In a previous article, I analyzed the improved play of NYCFC’s wingers as a reason for their success this year. Another part of NYCFC’s success has been the play of their new center back pairing, Alexander Callens and Maxime Chanot. Chanot joined NYCFC in last season’s summer transfer window from Kortrijk in Belgium, while Peruvian international Callens joined this off-season from Numancia in Spain. On paper, it seems like NYCFC’s pair have thrived. However, a deep dive into the numbers shows they haven’t done that well. But, NYCFC have still succeeded in defending as a team.
Since we’re two months into the MLS season, the sample size is large enough to make comparisons, but with a little bit of caution. There are several different statistics used to compare the center backs. Individually, defensive actions per 90 minutes gives a baseline to compare a player to other players. Defensive actions is the total successful tackles, interceptions, clearances, and blocked shots this season. The statistics are per 90 minutes to eliminate the bias created by not all defenders playing the same number of minutes. As a team, defensive actions per 90 (DA per 90), goals allowed (GA), and expected goals allowed (xGA) also give us a baseline of the pairings performance. All players analyzed must have played 300 minutes. This qualification left 49 center backs to be analyzed. (All raw data from WhoScored unless noted)
NYCFC Center Backs: How They Fare Against the Rest of MLS
NYCFC Center Backs: How They Fare Individually
DA per 90 ranks Chanot 30th and Callens 36th out of 49 players, not very high rankings for them. The area Callens struggles most in is clearances per 90, while Chanot struggles at blocked shots per 90. This discrepency could be due their positioning. Callens steps up more, while Chanot drops back frequently. Still, when Chanot does so he isn’t that active in the air, winning only four aerial duels per match. If they could improve their efficiency with their movement, their DA per 90 would increase. In addition, both players average one defensive action below the league average for center backs. Some players with similar DA per 90 is Eriq Zavaleta, Brent Kallman, and Gustav Svensson.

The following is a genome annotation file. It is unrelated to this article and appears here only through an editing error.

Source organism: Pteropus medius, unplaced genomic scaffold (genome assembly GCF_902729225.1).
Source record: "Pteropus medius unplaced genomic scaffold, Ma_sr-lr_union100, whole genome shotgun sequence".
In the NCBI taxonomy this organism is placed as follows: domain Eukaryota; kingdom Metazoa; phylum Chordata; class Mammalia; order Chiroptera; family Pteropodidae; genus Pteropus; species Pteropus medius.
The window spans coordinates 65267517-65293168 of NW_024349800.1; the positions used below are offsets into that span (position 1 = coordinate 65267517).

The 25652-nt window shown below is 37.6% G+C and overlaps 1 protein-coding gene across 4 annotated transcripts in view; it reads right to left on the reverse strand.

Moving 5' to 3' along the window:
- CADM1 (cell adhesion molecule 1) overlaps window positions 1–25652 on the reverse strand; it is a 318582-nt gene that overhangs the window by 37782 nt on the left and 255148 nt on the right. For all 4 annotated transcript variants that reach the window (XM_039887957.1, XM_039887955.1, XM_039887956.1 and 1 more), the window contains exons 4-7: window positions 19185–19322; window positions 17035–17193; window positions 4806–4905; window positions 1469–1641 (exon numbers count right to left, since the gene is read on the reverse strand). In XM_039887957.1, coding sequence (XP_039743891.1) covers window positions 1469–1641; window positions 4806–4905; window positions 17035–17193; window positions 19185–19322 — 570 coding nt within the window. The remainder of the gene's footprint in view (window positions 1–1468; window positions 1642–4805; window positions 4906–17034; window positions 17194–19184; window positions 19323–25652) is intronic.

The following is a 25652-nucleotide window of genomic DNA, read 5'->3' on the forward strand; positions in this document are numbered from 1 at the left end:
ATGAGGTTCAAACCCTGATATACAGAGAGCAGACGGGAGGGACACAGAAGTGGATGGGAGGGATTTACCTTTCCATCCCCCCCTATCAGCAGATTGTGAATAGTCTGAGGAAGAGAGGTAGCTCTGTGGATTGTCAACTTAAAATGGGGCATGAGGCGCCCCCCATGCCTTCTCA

NYCFC’s Center Backs: How They Fare as a Team
(Expected Goals Allowed data from American Soccer Analysis. The lower the ranking, the stronger the team)
Out of 22 MLS teams, NYCFC rank 18th in DA per 90, sixth in goals allowed, and second in expected goals allowed. Only Orlando City SC has less xGA. Some teams with similar DA per 90 scores are the Montreal Impact and Portland Timbers. Toronto FC and Philadelphia Union have similar numbers of goals allowed. These rankings highlight NYCFC’s strong defending as a team, but not as individual center backs. Also, the data could highlight that NYCFC’s defenders face less action. However, that is not the case due to NYCFC playing it out of the back, so the defenders are under frequent pressure.
NYCFC’s center backs individual statistics don’t jump off the page, but they haven’t let in many goals. A big reason for the lack of defensive statistics is due to NYCFC’s style of play. They possess the ball a lot, and other players press, which doesn’t leave many opportunities for the center backs to complete defensive actions. NYCFC fans should not be too worried about their individual statistics because as a team NYCFC are doing very well.